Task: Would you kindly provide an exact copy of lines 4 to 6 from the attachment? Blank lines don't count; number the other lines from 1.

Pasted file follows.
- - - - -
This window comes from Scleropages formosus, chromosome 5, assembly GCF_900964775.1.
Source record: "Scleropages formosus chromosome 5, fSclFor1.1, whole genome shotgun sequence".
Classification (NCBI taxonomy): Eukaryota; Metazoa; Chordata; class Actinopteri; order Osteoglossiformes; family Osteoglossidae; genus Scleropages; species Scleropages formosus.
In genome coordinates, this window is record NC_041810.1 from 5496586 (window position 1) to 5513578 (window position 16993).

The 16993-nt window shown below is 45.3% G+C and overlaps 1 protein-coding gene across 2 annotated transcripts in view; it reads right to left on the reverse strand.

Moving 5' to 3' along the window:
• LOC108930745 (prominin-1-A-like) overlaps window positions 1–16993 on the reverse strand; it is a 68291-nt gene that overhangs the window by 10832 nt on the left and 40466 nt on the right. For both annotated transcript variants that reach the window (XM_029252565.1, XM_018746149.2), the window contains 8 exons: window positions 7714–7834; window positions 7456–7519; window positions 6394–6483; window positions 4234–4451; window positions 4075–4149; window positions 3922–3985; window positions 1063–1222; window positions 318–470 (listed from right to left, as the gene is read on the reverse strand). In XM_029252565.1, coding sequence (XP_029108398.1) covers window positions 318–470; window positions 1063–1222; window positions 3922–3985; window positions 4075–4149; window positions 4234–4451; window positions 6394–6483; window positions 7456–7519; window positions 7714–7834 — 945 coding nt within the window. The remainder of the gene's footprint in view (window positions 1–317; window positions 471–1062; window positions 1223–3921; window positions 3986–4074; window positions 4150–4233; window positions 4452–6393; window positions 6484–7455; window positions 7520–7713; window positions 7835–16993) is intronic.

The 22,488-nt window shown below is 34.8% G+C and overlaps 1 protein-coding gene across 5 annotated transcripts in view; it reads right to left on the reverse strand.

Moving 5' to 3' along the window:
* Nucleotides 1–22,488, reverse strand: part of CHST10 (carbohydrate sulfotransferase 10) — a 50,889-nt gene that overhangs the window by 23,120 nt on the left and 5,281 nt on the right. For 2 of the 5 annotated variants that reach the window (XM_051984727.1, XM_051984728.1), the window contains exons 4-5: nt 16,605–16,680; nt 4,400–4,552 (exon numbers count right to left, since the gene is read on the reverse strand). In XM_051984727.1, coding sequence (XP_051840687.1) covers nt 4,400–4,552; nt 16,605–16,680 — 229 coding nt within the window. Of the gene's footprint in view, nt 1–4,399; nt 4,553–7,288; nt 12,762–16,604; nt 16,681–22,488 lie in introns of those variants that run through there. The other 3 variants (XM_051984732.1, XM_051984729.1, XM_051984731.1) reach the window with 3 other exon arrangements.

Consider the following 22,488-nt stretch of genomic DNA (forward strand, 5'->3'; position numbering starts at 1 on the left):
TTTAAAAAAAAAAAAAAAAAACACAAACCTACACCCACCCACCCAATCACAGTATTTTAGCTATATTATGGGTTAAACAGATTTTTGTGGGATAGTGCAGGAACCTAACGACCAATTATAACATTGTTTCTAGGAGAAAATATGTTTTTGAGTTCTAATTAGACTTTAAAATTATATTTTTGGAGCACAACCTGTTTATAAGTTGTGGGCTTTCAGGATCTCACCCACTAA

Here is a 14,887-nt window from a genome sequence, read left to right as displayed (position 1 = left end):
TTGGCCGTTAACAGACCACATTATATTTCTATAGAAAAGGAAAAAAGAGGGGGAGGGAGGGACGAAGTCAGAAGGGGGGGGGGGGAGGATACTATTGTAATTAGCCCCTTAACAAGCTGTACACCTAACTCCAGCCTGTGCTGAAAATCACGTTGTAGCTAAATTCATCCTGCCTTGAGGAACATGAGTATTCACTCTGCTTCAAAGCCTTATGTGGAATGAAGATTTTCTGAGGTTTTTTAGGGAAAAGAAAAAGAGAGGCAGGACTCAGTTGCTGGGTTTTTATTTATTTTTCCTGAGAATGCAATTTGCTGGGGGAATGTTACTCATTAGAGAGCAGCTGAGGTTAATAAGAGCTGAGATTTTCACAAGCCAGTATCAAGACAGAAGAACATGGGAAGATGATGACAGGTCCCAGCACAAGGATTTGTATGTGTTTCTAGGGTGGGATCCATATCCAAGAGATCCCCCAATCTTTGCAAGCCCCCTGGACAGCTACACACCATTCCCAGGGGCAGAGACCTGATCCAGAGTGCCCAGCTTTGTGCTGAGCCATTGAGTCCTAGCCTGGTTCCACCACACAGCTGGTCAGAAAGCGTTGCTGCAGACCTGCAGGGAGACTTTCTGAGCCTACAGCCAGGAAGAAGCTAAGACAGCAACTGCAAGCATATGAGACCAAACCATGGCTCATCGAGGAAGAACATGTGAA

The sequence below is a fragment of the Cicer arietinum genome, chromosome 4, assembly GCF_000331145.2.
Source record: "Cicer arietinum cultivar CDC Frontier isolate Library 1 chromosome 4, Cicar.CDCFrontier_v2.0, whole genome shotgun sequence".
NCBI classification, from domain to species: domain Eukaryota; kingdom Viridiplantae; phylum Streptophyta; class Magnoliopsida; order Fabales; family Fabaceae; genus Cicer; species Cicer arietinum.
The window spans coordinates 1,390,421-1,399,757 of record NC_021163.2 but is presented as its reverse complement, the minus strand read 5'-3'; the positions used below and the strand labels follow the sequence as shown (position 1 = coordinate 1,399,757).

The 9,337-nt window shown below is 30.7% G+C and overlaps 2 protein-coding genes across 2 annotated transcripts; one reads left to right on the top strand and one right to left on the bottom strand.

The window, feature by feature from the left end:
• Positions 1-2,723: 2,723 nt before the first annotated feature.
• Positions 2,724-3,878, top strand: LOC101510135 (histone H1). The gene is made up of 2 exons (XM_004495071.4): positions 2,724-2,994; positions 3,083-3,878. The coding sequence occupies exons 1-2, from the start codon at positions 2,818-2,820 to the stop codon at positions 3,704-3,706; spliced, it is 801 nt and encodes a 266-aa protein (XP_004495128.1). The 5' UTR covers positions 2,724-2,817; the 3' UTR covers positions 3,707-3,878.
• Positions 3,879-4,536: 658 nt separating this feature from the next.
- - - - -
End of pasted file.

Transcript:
In genome coordinates, this window is record NC_041810.1 from 5496586 (window position 1) to 5513578 (window position 16993).

The 16993-nt window shown below is 45.3% G+C and overlaps 1 protein-coding gene across 2 annotated transcripts in view; it reads right to left on the reverse strand.

Moving 5' to 3' along the window: